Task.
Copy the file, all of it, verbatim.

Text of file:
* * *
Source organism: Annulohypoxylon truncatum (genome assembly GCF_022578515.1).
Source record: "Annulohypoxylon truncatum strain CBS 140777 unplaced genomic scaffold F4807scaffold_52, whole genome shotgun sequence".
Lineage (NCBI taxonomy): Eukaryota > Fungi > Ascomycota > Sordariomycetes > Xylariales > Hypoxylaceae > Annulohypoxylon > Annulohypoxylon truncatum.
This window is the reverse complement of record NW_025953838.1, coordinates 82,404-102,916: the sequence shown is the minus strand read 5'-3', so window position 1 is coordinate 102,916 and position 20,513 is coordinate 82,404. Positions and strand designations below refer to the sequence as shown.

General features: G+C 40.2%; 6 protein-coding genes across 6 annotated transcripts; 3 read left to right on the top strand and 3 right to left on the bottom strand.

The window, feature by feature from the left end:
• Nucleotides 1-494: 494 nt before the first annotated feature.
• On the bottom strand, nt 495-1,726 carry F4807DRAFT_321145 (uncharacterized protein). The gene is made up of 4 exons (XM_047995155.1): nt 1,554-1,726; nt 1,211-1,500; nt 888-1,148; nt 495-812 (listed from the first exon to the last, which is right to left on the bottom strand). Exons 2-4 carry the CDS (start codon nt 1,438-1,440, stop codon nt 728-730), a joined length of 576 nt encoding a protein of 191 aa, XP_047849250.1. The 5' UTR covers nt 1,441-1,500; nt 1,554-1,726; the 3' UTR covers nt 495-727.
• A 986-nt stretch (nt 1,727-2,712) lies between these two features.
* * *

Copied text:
Source organism: Annulohypoxylon truncatum (genome assembly GCF_022578515.1).
Source record: "Annulohypoxylon truncatum strain CBS 140777 unplaced genomic scaffold F4807scaffold_52, whole genome shotgun sequence".
Lineage (NCBI taxonomy): Eukaryota > Fungi > Ascomycota > Sordariomycetes > Xylariales > Hypoxylaceae > Annulohypoxylon > Annulohypoxylon truncatum.
This window is the reverse complement of record NW_025953838.1, coordinates 82,404-102,916: the sequence shown is the minus strand read 5'-3', so window position 1 is coordinate 102,916 and position 20,513 is coordinate 82,404. Positions and strand designations below refer to the sequence as shown.

General features: G+C 40.2%; 6 protein-coding genes across 6 annotated transcripts; 3 read left to right on the top strand and 3 right to left on the bottom strand.

The window, feature by feature from the left end:
• Nucleotides 1-494: 494 nt before the first annotated feature.
• On the bottom strand, nt 495-1,726 carry F4807DRAFT_321145 (uncharacterized protein). The gene is made up of 4 exons (XM_047995155.1): nt 1,554-1,726; nt 1,211-1,500; nt 888-1,148; nt 495-812 (listed from the first exon to the last, which is right to left on the bottom strand). Exons 2-4 carry the CDS (start codon nt 1,438-1,440, stop codon nt 728-730), a joined length of 576 nt encoding a protein of 191 aa, XP_047849250.1. The 5' UTR covers nt 1,441-1,500; nt 1,554-1,726; the 3' UTR covers nt 495-727.
• A 986-nt stretch (nt 1,727-2,712) lies between these two features.